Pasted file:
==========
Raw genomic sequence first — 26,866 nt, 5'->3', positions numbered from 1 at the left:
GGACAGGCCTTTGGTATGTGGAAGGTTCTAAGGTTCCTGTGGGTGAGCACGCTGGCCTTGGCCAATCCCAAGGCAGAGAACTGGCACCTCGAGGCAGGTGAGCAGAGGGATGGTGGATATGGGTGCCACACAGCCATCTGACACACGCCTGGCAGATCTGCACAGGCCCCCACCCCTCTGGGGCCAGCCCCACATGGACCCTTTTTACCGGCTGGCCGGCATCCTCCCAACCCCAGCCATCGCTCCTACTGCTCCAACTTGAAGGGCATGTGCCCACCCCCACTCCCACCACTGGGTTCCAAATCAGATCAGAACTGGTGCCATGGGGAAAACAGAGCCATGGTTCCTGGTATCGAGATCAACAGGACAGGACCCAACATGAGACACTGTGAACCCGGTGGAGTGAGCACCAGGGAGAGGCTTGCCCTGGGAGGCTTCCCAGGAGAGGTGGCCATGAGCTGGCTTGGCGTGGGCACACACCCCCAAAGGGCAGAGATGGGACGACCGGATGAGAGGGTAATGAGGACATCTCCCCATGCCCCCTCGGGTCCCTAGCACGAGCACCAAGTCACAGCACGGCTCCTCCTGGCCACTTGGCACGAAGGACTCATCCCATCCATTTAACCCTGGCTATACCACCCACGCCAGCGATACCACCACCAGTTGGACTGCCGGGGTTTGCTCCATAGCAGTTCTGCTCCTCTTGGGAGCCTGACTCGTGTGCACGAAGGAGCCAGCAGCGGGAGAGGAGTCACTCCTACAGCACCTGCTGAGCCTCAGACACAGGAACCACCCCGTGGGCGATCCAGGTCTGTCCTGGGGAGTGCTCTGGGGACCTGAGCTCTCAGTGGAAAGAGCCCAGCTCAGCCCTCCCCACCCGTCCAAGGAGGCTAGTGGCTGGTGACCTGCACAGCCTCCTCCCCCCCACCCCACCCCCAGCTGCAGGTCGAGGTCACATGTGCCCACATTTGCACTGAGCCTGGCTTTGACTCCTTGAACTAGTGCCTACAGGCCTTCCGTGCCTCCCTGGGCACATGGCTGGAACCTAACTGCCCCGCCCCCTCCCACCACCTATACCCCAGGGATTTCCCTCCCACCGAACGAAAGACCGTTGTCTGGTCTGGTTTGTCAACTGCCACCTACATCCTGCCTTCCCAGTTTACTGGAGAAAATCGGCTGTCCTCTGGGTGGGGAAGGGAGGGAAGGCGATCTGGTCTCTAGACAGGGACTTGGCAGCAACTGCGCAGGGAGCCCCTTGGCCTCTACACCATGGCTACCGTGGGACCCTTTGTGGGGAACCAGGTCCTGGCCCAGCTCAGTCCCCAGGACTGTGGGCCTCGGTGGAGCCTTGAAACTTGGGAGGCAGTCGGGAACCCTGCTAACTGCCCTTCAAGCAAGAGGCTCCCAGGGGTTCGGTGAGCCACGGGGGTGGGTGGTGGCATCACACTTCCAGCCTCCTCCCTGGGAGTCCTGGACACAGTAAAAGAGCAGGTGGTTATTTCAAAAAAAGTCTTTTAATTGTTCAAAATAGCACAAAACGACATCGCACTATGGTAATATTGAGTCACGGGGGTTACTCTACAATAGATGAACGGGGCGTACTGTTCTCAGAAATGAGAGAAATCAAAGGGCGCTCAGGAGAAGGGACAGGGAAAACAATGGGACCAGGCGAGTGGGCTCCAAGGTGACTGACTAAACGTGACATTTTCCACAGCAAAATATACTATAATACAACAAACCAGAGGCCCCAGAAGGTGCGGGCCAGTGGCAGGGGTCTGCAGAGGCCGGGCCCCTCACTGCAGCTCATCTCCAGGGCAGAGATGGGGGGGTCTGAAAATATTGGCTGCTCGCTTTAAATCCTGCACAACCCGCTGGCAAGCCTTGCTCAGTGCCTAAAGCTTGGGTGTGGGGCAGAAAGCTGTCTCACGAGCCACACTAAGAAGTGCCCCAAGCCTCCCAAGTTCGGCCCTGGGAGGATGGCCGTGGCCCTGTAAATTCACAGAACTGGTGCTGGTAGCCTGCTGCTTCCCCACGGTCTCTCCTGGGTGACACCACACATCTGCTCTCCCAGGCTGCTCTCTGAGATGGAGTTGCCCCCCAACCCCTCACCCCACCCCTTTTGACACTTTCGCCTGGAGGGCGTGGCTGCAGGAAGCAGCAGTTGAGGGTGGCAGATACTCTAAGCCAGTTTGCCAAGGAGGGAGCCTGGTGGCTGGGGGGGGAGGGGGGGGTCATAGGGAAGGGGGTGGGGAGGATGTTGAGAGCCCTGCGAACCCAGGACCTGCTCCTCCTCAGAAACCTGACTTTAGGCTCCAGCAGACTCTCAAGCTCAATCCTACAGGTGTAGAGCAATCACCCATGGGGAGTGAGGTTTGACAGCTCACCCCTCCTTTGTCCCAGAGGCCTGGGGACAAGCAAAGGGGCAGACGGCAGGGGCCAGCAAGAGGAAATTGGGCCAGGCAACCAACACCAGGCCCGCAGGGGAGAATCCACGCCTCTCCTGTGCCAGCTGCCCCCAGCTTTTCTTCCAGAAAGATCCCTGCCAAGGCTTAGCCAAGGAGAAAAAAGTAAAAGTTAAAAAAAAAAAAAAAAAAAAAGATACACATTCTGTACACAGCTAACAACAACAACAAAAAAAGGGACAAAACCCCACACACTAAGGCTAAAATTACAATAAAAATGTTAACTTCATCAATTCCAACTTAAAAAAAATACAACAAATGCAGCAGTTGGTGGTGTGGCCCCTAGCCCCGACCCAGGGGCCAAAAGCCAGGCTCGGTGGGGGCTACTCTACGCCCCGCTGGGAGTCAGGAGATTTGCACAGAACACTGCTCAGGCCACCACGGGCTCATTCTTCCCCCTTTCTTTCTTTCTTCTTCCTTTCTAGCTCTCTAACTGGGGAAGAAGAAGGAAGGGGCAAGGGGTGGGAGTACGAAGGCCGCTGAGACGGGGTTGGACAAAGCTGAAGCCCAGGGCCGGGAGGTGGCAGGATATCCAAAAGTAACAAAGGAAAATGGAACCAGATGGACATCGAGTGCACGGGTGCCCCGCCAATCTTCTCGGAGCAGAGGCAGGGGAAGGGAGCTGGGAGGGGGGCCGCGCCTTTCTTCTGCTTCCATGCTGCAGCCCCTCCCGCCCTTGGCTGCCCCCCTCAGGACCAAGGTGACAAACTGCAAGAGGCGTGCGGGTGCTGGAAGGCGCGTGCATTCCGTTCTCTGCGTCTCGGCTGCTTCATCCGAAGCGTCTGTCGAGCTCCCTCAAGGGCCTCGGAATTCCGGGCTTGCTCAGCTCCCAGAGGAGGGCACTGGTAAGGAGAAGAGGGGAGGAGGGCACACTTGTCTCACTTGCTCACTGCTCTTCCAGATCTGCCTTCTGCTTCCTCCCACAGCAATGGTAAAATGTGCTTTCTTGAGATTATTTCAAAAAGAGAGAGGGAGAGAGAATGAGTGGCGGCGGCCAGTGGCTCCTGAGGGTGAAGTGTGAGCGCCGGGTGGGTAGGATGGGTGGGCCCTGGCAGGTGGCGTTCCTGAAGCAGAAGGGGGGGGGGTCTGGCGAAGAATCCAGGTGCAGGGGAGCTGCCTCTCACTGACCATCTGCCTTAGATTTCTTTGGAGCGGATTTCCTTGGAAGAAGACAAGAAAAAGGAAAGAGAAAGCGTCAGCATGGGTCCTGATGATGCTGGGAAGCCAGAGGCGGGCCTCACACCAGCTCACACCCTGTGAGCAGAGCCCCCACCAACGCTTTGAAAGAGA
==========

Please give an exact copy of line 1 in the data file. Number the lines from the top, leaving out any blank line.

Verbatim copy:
Raw genomic sequence first — 26,866 nt, 5'->3', positions numbered from 1 at the left: